Upcoming Events

Echoes from the Bengal Tiger: Archival Excavations of Musical Life in Early South Asian America

Thursday, March 2, 2024 – 5pm – 6:30pm, J264 – The Joseph Regenstein Library

Join us for a talk by Dr. Samuel B. Cushman, Adjunct Faculty, Department of Music, SUNY Onondaga Community College.

Based on Cushman’s recent dissertation, From Calcutta to the Bengal Tiger: Indian Musicians, American Orientalism, and Cosmopolitan Modernism Pre-1947 (UC Santa Cruz, 2023), this talk centers possibilities for archival research as historical ethnomusicological method in the digital age. Beginning with Sarat Lahiri (c. 1897-1941), a Bengali musician and Midtown Manhattan restaurateur whose name surfaces peripherally in the literature on American composer Henry Cowell (1897-1965), Cushman excavates a fragmentary archival record, long buried and mostly forgotten, and reconstructs a network of Lahiri’s collaborators and contemporaries. This research illuminates the global migrations and working lives of musicians from colonial India who settled in New York City in the decades preceding Indian independence in 1947. Cushman reflects on processes of historical inscription and narrative construction, differentiating between lost, silenced, or erased histories and histories that were never considered consequential enough to inscribe in the first place. Lahiri’s Bengal Tiger and other immigrant-owned restaurants of the era emerge as spaces of cultural encounter—sonic borderlands capable of facilitating the types of resonant quotidian exchanges that shape musical lives yet rarely make it into history books.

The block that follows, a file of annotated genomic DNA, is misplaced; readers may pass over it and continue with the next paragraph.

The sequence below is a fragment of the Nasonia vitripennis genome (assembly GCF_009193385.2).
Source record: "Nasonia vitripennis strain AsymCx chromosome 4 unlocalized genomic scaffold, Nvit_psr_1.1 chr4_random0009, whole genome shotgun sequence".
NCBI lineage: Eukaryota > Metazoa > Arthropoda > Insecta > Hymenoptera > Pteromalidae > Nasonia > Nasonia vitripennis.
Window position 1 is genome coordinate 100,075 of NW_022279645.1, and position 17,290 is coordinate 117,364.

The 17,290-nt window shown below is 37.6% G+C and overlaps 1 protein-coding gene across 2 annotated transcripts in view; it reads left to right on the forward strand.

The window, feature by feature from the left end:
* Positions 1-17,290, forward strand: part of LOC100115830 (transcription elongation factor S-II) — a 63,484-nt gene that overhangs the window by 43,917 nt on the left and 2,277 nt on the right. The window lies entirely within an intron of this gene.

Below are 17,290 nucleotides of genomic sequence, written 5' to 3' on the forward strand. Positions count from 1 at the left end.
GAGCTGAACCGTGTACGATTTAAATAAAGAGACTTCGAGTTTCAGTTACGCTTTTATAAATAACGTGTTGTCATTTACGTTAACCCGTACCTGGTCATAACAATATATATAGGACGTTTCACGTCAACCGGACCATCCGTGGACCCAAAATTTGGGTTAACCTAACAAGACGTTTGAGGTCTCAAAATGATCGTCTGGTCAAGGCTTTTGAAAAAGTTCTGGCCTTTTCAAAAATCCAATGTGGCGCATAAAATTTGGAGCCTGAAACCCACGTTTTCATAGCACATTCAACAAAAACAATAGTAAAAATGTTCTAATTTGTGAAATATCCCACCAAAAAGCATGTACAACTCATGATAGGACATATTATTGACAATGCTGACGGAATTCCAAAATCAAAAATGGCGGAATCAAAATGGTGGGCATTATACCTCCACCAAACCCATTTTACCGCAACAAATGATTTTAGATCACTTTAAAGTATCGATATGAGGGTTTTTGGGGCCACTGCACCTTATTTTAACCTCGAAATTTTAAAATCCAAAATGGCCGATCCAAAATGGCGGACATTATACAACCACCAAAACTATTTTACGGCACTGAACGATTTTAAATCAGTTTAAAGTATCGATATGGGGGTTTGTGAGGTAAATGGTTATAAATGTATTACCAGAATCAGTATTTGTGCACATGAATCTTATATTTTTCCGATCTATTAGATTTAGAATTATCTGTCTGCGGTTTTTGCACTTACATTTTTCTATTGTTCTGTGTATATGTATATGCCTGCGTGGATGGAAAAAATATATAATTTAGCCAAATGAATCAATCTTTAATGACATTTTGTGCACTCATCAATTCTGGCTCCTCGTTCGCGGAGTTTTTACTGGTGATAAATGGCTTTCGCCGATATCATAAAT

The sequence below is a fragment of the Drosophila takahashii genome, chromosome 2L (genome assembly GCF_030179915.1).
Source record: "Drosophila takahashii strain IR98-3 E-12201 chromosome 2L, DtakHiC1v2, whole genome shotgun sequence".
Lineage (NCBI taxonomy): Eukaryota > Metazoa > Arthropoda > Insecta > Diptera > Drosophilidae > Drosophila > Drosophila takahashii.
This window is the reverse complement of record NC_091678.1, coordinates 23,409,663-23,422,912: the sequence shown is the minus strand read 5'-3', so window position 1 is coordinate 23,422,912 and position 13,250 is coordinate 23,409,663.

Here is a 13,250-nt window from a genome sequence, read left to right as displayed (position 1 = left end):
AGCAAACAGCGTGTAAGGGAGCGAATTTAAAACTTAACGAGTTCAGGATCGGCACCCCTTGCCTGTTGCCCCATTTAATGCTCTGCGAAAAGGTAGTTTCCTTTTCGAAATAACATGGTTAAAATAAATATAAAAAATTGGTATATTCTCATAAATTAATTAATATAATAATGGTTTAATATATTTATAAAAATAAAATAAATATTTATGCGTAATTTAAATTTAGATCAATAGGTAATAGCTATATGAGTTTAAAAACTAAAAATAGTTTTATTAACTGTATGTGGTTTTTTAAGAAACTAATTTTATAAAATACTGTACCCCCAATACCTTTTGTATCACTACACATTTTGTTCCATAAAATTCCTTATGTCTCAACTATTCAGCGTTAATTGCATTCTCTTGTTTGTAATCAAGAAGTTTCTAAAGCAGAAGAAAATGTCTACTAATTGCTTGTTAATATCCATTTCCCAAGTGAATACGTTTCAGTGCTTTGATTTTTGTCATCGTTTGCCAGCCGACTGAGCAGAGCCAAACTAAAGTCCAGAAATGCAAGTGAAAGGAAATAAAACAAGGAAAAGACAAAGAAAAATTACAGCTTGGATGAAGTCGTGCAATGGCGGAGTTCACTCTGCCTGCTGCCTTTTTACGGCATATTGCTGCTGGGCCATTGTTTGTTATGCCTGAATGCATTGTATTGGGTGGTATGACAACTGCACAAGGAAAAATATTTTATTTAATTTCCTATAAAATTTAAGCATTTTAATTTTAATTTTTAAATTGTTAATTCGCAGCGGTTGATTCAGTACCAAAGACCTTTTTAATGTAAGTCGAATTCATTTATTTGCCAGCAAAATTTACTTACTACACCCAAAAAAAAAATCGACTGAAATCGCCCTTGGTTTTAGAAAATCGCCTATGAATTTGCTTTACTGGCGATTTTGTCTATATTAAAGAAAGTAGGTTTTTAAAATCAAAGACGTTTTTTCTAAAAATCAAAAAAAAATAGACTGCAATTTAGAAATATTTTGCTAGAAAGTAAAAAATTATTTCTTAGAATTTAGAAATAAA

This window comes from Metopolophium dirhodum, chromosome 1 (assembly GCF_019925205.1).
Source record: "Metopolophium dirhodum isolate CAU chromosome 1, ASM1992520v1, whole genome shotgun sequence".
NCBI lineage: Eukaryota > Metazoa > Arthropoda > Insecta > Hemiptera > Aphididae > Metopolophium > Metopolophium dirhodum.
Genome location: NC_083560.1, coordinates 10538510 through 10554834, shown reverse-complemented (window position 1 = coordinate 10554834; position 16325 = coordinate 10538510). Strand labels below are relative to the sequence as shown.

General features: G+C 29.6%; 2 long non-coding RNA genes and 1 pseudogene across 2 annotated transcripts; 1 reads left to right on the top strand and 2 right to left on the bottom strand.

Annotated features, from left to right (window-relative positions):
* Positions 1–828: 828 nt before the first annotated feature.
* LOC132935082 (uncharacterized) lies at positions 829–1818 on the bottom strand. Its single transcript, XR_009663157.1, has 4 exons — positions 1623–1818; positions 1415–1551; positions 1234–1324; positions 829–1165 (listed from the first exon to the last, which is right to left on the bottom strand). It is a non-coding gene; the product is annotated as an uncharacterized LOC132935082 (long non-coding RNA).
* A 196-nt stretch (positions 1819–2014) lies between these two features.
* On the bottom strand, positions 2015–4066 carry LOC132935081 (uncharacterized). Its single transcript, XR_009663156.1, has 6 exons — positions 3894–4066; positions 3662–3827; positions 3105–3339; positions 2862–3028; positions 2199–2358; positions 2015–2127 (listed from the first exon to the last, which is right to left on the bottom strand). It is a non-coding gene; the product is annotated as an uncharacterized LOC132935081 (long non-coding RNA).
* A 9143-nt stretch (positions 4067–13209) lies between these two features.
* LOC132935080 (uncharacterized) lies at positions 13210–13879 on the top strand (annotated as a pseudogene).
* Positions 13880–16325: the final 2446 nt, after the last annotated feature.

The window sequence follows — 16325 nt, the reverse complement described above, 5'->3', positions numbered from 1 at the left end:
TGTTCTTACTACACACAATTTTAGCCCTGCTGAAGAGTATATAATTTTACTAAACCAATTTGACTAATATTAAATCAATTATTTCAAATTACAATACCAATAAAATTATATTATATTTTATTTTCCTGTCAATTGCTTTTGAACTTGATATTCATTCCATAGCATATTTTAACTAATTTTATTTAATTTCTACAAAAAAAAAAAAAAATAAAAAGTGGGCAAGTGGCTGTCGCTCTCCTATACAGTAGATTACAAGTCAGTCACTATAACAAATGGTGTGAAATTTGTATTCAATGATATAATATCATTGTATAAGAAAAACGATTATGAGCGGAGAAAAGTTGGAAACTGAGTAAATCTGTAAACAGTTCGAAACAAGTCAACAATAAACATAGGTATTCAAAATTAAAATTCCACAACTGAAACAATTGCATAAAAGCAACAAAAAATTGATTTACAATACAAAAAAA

Dr. Cushman will be introduced by Pramantha Tagore, PhD candidate in Ethnomusicology, Music Department, University of Chicago.

Refreshments will be served.

SAMUEL B. CUSHMAN is a musician, scholar, and educator based in upstate New York. His research focuses on the globalization of Hindustani (North Indian) art music, Hindustani rhythm and drumming, and the intersections of South Asian and American popular music cultures. As the recipient of a Fulbright-Nehru grant, Samuel lived in New Delhi for most of 2022 and conducted research on rhythmic accompaniment for kathak dance. He plays drums and percussion instruments of many shapes and sizes, including the tabla and pakhawaj, two North Indian drums. Samuel holds a Ph.D. in Music from the University of California, Santa Cruz (2023) and is currently teaching at SUNY Onondaga Community College.

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